TALLINN

ESTONIA


The tour we took covered a couple of areas we'd seen before, and some we hadn't.
Again there are some black and white pictures, but fortunately I realized it part way throughout the day and got it fixed.
In the meantime, I've included some of Jay's and Izak's offerings on the page to provide the 'colour'.



   

Kadriorg Palace which was on our tour two years ago, only we didn't go in this time. Actually, I think it looks better in black and white.  :-)
   

The grounds of Kadriorg Palace.  
I took a number of pictures in the garden, but this is the only one I decided to use, only because I liked the way the flowers 'snake' along the ground.
   

Part of the gardens in 'living colour'.

   

The gazebo on an small island in the lake.
   

Our next stop was the Song Festival Grounds, where once every five years  tens of thousands of Estonians gather in Tallinn in the summertime to take part in the Song and Dance Festival.  The festival is an enormous open-air concert that includes hundreds of choirs and thousands of singers. The number of participants in the Song Festival can reach up to 25 or 30 thousand, but the greatest number of people is on stage during the performance of the joined choirs, usually 18 000 singers on stage at that moment. The number of spectators the grounds can hold is  300,000, which was reached during the so-called 'Singing Revolution' in 1988.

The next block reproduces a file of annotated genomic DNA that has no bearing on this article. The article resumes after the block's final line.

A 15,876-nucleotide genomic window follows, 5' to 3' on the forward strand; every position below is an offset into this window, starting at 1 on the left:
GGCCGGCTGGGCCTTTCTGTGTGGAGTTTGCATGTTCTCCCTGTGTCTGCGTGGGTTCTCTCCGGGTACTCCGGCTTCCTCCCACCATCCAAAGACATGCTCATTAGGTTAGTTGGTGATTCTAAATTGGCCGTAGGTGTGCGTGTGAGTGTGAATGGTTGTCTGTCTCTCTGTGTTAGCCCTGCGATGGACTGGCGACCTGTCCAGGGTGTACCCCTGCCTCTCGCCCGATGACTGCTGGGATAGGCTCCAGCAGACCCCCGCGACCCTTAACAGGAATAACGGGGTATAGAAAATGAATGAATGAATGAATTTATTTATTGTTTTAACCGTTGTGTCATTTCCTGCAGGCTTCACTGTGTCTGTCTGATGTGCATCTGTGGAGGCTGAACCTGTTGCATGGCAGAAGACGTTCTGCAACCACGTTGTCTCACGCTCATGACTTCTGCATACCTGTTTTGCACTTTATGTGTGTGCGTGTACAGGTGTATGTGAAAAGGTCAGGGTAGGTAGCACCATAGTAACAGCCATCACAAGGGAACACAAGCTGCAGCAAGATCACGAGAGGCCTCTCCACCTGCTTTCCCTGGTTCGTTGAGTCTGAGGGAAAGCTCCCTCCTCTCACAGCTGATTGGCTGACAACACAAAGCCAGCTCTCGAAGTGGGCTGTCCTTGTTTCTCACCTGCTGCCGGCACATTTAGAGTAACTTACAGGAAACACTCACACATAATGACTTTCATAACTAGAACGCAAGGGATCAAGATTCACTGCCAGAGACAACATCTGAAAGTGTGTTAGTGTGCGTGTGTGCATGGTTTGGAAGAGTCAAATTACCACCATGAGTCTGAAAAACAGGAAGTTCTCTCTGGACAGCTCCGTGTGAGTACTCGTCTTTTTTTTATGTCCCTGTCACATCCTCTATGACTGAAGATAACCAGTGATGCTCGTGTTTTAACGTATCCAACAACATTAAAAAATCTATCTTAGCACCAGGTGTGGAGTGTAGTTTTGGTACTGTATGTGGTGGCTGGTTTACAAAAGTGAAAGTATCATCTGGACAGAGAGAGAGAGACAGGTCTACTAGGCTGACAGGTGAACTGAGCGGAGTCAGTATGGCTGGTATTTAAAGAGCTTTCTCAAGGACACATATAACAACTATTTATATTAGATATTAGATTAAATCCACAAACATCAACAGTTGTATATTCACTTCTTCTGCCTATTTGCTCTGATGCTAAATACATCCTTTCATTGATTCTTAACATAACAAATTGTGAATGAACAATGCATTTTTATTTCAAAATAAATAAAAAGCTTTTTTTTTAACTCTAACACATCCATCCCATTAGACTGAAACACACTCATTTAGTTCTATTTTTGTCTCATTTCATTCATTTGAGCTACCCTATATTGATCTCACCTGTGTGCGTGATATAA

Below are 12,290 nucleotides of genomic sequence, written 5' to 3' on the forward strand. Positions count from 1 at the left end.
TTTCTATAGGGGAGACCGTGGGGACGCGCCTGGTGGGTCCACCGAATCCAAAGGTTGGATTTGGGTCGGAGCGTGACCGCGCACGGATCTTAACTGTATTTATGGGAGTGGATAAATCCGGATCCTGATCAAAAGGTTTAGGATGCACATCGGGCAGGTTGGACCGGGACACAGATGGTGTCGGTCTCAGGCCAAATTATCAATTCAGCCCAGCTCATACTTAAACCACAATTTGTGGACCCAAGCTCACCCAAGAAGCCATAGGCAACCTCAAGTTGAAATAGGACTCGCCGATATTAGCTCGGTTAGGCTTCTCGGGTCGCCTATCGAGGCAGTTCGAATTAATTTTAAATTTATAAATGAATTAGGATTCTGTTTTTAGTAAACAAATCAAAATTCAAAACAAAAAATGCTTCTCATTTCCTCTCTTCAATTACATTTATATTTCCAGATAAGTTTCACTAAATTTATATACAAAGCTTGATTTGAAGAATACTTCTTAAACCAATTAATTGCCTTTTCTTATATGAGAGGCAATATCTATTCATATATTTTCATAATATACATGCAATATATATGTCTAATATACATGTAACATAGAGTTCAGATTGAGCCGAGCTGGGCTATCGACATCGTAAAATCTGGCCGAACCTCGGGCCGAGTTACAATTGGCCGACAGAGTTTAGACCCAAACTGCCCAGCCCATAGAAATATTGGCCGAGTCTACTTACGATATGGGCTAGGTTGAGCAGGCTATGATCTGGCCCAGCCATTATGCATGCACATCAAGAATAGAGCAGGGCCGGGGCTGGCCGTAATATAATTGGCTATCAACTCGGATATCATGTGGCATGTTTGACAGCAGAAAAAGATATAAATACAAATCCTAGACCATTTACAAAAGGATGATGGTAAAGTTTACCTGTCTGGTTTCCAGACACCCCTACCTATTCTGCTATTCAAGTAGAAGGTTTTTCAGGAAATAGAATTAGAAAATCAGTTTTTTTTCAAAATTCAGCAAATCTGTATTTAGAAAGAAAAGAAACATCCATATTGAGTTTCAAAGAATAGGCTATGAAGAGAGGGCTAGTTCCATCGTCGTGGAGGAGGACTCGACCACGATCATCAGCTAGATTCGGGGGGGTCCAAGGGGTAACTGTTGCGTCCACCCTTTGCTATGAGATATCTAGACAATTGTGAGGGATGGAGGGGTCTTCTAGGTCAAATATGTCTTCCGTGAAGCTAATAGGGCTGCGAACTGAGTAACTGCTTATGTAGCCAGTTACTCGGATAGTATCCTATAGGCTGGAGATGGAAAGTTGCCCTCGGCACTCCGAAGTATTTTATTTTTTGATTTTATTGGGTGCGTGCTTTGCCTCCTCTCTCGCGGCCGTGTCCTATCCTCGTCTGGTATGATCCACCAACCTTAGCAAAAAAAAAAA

On the grounds is a statue of one of Estonia's composers and choir directors, Gustav Ernesaks. He played an integral role in the Singing Revolution and was one of the father figures of the Estonian Song Festival tradition. One of his songs, set to Lydia Koidula's poem Mu isamaa on minu arm, became an unofficial national anthem during the years of Soviet occupation
   

A closer look at Gustav.
   

The grounds also had those cut-outs you can pose with to see how you'd look in the national 'dress'. That's Dina peeking through.
   

The last black and white - Dina and Izak at the Festival grounds.
   

The next stop was Pirita, the beachside location of the yachting complex built for the 1980 Moscow Olympic Games.
 

   

The harbour where the yachting event took place.
   

Locals taking advantage of the warm weather.
That's Taillinn in the distance.


Another view of the harbour. The cruise ship to the right is from the Holland American line.
The other three ships are car ferries.



This monument was built after a ship was lost in a storm off the coast.


The Angel holds a cross in the act of blessing all those who sail her seas.


A street view back in 'Old Town' Taillinn.


Alexander Nevsky Cathedral under repair.


The park area beside Toompia Castle.







A final view of the city.



Back to Baltics - 2010